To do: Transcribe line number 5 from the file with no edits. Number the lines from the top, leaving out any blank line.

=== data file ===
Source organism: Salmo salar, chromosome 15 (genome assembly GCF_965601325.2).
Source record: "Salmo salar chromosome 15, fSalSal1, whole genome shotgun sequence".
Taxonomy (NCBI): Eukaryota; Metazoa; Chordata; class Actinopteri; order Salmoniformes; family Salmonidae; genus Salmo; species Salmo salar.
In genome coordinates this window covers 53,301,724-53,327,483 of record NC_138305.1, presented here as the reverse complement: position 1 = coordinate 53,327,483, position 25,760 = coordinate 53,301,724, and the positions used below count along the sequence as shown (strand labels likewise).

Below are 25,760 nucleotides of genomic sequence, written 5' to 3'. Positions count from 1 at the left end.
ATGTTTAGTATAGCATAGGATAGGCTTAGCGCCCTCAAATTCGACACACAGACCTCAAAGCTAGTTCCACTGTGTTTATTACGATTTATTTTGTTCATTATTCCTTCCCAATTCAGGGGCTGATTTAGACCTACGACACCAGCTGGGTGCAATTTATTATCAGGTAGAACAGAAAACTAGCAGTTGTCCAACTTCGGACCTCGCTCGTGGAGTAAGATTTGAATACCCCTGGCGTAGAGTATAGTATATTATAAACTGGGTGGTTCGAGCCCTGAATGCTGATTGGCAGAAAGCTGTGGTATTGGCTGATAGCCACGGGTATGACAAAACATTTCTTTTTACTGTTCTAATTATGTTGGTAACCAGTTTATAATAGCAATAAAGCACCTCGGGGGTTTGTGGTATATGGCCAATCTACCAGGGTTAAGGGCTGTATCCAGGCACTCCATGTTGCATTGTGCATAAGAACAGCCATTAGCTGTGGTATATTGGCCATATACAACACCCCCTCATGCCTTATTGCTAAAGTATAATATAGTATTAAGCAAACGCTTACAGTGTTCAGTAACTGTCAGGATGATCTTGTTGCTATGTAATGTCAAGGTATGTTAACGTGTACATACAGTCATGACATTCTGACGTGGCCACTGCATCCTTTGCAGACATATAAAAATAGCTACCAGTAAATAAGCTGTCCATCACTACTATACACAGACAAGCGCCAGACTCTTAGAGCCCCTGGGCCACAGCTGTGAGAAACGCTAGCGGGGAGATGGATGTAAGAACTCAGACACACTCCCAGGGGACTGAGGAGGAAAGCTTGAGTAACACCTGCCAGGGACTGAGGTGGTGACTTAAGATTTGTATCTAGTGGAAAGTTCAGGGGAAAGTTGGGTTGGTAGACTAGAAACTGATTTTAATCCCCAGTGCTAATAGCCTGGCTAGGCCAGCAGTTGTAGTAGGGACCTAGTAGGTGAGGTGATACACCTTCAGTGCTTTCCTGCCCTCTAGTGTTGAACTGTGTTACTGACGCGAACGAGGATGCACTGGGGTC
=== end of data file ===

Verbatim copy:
Below are 25,760 nucleotides of genomic sequence, written 5' to 3'. Positions count from 1 at the left end.